Under right conditions, catching muskies can be quick
I've always had a problem with the old pearl that muskies are “the fish of 10,000 casts.”
This contention has been around for years, maybe even back in the day when Wisconsin license tags outnumbered those from the Land of Lincoln in front of popular watering holes in Minocqua.
It sounds like something an inebriated Illinoisan would say to rationalize: It must be the muskie's fault that he spent all day washing lures instead of hooking up with our state fish.
Truth is 99 percent of muskie-fishing success involves a combination of timing, location and presentation. The other 1 percent can honestly be blamed on ornery muskies.
It shouldn't take more than 100 casts to tussle with this alpha toother below essentially any Wisconsin River dam for the next week or so.
The Petenwell tailwaters get my vote for the best location to wing a small bucktail or a 6-inch grandma now. On opening day a few years ago I caught five and missed at least that many more muskies casting the big, sleepy basin below this dam.
Malevolent muskies find habitat below these dams suitable for spawning. They are very close to engaging in this annual ritual right now. Probably the best way to tangle with a muskie just about any time is by fishing for another species. This is a karma thing, like the biggest buck in the county always getting killed by a 70-year-old woman driving a Buick.
Central Wisconsin guide Jesse Quale and I thought crappies would be a good target on opening weekend because just about every angler south of Wausau would be out chasing gamefish on an inland lake.
The Wisconsin River at Nekoosa is a substantial drive away from any worthwhile fishing lake. Crappies of slab proportions are tucked in quiet back eddies close to shore below the Nekoosa dam right now. These fish are thinking about spawning, too.
Crappie catching at Nekoosa right now is an exercise in running and gunning with a 3-inch white or chartreuse Kalin grub on a 1/8-ounce jighead until a crappie finds your hook.
Once a school of crappies is located, anchor or tie up to shoreline brush, peg a bobber two feet above the jig and replace the plastic with a minnow until you've had enough fun catching fish.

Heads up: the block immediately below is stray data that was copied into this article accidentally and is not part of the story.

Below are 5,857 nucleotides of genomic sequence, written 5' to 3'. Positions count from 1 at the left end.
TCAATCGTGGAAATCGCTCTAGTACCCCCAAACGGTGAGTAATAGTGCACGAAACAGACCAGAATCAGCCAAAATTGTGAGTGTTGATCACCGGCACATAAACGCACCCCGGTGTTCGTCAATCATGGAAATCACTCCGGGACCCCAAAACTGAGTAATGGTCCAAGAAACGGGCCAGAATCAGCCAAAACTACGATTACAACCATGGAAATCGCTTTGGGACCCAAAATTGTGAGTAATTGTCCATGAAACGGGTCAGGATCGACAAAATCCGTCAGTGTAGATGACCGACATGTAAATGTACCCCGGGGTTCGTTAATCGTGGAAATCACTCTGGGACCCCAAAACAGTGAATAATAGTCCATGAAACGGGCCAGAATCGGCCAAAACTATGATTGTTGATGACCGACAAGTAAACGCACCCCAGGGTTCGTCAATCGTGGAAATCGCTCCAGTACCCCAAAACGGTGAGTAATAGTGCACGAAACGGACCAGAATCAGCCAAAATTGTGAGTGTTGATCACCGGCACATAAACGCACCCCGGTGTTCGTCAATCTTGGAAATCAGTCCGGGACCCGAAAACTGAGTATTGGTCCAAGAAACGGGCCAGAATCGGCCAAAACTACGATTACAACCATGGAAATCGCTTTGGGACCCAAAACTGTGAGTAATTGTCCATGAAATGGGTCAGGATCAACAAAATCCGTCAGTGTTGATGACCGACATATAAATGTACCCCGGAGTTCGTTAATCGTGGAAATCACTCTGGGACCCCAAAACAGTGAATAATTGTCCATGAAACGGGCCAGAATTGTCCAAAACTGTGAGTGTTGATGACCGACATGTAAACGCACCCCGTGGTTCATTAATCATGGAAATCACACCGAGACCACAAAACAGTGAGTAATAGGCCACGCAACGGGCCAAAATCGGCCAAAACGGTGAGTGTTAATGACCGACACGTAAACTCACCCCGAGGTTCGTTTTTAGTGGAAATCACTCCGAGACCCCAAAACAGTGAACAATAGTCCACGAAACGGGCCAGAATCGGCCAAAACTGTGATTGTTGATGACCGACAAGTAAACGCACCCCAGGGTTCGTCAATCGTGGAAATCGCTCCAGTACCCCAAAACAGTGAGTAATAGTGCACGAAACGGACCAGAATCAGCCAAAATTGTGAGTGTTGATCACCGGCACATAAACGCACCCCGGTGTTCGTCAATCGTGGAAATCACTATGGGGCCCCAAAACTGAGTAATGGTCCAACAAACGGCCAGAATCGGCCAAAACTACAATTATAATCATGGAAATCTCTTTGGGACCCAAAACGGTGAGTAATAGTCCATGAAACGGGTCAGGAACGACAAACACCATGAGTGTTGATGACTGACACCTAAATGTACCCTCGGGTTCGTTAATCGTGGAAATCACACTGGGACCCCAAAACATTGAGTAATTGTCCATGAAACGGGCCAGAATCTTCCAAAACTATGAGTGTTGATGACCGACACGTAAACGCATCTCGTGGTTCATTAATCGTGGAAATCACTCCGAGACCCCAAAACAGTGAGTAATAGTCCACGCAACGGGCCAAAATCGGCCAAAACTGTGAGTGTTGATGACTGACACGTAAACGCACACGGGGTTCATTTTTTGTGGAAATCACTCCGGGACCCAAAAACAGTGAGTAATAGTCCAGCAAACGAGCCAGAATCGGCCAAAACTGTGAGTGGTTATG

Quale and I were still in the search mode when a 41-inch muskie grabbed his jig and took off across the river.
When a fish with teeth grabs a bait without a steel leader, one of two things happens: The angler either reels in a slack line with no hook or lets out a war whoop.
Some folks call Quale “Jumpin' Jesse” because of his lightning-fast reflexes. The second time this muskie torpedoed past the boat, we could see the jig in the corner of her mouth.
This would be a test of skill, tackle, experience and ingenuity. Quale had two Frabill landing nets in the boat. Since crappies were our main quarry, the hoop sizes were “small” and “smaller.” Fortunately, the folks at Frabill build their nets with sizable net bags.
Fighting a big muskie is a study in eustress, essentially “good” stress. I did my best to contribute to Jumpin' Jesse's angling experience by commenting on the size of the landing net—which wasn't much bigger than the tiny net in the minnow bucket.
This brought an instant smile to Quale's face. The kind of grin you flash after being suddenly kicked in the groin.
Contrary to the story you might hear from an inebriated Illinoisan who finally set the hook after 10,001 casts, combat with a muskie doesn't go on for an hour, even if you don't have muskie gear.
With an ultralight rod and 4-pound test line, Quale was able to lead this 20-pound toother to the net in less than 10 minutes, less than one minute after I offered up more eustress with a threat of cutting his line so we could get back to crappie fishing.
Ted Peck, a certified Merchant Marine captain, is an outdoors columnist for The Gazette. Email him at firstname.lastname@example.org.